In Germany, Charles III visits memorial for Jewish kids taken to UK to escape Nazis
British king and queen consort lay wreath for German citizens killed in Allied bombing of Hamburg after commemorating Kindertransport
BERLIN (AP) — King Charles III commemorated the more than 30,000 people, mostly German civilians, who were killed in the Allied bombing of Hamburg almost 80 years ago as he visited the northern city Friday on the last leg of his first foreign trip since becoming monarch.
The attack in July 1943 carried out by British and American planes using incendiary bombs was a response to Nazi Germany’s deadly aerial raids on Britain. It resulted in a firestorm which destroyed large parts of the city and remains a painful memory in the Hanseatic port’s proud history.
Charles laid a wreath at the ruined church of St. Nikolai, now a memorial site, and listened to Hamburg’s Bishop Kirsten Fehrs read the Coventry Litany of Reconciliation, written to commemorate the destruction of the English city of Coventry by German bombers in 1940.
Earlier, Charles and Camilla, the queen consort, visited a memorial to the Kindertransport, or children’s transports, that saw more than 10,000 Jewish children receive refuge from Nazi Germany in the UK in 1938.
The royal couple were accompanied to Hamburg by German President Frank-Walter Steinmeier, making the two-hour journey from Berlin by high-speed train.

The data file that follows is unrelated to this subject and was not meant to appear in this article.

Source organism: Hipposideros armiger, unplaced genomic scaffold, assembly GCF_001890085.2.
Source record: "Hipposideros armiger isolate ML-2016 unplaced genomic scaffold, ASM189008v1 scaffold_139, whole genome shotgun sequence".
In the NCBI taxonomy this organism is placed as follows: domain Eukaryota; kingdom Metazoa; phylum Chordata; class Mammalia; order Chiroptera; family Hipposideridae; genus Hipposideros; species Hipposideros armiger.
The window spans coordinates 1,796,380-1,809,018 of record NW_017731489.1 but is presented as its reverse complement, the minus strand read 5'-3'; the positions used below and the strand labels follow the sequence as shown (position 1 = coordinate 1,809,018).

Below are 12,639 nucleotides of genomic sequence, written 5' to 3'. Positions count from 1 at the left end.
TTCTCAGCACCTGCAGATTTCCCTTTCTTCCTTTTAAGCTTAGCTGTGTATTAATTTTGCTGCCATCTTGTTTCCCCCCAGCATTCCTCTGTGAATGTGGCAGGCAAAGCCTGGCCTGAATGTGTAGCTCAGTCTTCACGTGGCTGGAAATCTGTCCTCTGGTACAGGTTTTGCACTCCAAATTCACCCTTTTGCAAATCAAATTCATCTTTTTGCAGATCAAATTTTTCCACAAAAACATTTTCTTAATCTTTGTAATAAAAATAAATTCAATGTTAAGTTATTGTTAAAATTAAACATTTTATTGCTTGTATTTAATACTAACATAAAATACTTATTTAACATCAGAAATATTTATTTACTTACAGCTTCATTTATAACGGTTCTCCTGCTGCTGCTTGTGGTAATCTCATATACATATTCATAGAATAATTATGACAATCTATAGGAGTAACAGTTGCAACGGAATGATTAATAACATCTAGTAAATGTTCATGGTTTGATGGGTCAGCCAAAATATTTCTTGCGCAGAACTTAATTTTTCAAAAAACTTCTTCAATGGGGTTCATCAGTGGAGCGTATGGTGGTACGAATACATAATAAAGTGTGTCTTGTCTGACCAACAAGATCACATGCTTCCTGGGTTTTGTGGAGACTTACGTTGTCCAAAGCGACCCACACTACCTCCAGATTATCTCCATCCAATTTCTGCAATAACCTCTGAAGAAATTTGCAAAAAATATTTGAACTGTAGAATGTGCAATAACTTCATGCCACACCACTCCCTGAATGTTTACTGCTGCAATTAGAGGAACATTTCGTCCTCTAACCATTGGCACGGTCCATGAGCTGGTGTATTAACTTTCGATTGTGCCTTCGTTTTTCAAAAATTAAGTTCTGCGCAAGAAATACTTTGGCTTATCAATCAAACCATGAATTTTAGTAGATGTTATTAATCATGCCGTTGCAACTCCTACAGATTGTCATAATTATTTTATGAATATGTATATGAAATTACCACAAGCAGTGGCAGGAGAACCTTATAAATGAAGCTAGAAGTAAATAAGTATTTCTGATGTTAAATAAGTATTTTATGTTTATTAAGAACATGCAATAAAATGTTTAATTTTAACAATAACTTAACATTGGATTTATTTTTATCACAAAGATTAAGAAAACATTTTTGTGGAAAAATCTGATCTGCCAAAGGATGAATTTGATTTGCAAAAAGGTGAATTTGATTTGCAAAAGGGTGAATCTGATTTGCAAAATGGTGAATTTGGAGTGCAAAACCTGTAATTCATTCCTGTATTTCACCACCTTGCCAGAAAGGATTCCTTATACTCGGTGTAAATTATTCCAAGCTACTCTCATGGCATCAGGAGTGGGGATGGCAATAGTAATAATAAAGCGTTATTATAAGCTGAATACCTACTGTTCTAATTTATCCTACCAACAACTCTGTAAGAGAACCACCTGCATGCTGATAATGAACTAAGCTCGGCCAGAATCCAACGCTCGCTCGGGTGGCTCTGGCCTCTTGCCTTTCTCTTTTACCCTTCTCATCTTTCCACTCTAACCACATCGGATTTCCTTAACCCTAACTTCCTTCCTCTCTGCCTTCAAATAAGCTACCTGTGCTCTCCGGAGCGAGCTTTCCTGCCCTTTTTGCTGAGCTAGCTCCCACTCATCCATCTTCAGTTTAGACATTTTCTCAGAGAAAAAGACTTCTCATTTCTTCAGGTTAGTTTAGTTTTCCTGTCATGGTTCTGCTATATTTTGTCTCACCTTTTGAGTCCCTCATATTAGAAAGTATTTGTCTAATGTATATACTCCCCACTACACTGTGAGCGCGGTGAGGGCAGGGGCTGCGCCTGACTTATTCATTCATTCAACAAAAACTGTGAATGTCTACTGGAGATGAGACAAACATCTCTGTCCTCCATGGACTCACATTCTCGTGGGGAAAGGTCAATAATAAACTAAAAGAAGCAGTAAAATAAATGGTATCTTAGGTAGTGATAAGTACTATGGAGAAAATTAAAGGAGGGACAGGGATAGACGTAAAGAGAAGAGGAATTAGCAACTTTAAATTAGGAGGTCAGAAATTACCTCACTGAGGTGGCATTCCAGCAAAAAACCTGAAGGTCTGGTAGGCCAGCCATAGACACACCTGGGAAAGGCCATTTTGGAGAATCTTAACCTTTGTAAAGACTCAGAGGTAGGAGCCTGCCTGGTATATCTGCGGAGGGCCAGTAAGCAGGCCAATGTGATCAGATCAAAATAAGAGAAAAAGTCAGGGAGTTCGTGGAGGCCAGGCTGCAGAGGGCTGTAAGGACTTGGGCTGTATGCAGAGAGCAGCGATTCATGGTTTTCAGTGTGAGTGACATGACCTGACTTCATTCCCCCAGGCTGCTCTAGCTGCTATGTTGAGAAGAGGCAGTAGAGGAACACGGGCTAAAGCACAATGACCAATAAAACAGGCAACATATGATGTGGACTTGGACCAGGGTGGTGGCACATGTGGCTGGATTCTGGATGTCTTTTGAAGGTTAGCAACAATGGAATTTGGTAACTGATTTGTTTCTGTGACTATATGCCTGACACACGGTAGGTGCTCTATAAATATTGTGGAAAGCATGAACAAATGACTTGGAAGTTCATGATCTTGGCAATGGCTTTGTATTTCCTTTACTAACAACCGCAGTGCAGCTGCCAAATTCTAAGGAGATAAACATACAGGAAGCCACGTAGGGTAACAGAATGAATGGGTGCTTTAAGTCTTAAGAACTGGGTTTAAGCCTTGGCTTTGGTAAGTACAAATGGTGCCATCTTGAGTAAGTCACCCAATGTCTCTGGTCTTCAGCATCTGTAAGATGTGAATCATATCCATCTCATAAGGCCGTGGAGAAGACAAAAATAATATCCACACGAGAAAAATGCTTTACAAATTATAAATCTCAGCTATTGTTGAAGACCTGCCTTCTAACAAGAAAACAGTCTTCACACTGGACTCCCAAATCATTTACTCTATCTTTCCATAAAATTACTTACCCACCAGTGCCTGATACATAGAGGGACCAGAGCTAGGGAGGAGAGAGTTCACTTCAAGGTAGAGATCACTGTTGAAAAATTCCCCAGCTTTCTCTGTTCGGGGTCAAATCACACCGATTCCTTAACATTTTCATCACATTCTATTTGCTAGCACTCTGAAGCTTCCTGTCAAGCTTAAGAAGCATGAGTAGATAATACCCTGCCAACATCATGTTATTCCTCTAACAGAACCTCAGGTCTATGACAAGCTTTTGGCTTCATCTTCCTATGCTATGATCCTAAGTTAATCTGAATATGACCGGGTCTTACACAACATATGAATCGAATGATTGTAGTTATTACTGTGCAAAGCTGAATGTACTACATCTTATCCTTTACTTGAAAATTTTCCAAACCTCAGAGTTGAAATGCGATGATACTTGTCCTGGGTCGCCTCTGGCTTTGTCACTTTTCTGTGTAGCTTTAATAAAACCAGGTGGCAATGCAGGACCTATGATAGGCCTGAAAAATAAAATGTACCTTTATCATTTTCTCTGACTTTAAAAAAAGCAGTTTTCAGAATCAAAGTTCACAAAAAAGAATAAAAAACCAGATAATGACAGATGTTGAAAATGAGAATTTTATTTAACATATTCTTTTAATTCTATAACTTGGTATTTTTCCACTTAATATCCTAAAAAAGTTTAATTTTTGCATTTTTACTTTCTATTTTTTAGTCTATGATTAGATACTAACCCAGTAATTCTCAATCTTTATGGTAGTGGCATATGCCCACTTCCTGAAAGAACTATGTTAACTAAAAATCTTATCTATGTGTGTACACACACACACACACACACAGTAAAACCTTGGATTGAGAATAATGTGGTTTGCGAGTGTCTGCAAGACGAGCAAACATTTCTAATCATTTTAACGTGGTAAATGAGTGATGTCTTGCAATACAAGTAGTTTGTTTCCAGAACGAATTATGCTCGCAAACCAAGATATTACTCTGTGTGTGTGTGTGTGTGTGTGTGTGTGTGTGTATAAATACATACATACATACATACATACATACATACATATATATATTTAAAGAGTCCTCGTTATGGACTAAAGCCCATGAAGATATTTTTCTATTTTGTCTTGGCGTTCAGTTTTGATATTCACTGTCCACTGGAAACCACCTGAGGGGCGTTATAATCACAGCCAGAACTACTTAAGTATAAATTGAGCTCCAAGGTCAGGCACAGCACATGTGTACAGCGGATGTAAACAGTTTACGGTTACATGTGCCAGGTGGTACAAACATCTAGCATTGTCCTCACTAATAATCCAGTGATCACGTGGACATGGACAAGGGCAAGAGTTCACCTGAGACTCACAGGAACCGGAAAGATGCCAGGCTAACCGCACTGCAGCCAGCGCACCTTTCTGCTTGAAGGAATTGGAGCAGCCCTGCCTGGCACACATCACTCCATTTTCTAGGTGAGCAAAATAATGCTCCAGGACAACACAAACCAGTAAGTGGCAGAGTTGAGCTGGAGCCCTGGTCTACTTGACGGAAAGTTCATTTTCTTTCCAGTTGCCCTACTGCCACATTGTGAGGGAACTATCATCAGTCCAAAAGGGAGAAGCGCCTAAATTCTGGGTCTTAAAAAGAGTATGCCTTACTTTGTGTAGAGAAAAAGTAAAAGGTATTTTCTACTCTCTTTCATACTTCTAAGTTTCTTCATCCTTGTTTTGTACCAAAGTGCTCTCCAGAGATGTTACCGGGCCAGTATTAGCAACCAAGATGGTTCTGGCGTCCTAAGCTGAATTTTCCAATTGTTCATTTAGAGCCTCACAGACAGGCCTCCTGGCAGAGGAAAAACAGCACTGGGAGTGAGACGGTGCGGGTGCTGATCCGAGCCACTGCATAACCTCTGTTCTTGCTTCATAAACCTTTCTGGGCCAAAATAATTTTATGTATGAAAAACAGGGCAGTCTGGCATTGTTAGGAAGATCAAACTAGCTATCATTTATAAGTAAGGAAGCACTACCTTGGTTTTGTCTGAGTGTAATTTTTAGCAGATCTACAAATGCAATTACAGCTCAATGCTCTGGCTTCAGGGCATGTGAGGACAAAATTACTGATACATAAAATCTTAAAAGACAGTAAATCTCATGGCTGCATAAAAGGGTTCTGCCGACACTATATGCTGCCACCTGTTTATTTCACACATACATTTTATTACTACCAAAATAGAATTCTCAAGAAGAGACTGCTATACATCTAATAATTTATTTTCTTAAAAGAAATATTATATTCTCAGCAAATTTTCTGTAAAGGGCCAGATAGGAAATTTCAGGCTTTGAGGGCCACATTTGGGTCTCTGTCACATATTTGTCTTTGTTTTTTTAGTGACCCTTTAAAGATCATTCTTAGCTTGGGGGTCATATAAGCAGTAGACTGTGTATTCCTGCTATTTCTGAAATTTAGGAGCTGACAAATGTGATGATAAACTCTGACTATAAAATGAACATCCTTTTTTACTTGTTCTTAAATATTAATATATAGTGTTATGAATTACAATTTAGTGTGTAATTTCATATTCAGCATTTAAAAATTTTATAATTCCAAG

The couple landed in the German capital on Wednesday, where Steinmeier greeted them at the Brandenburg Gate with full military honors and later hosted a banquet in their honor.
On Thursday, Charles became the first monarch to address the German parliament, telling assembled lawmakers that “together we must strive for the security, prosperity and well-being that our people deserve.” He then met with Ukrainian refugees and a German-British military unit before visiting an organic farm where he tried his hand at making cheese.
Charles’ trip is part of a carefully calibrated effort by the UK government to mend frayed ties with its continental partners after Brexit.
Charles originally planned to visit France first, but anti-government protests in the country led both governments to postpone that part of his trip. The new itinerary put the focus on Germany, where Charles has family roots and the royals have long been the subject of fascination.
Despite persistent drizzle, well-wishers waited patiently to greet Charles and Camilla at their stops in Hamburg, a city that sees itself as having a particularly close connection to Britain due to its long seafaring and trading ties.
A boat trip and a farewell reception involving musical performances, including by a Beatles cover band and a sea shanty group, will round off the king’s visit.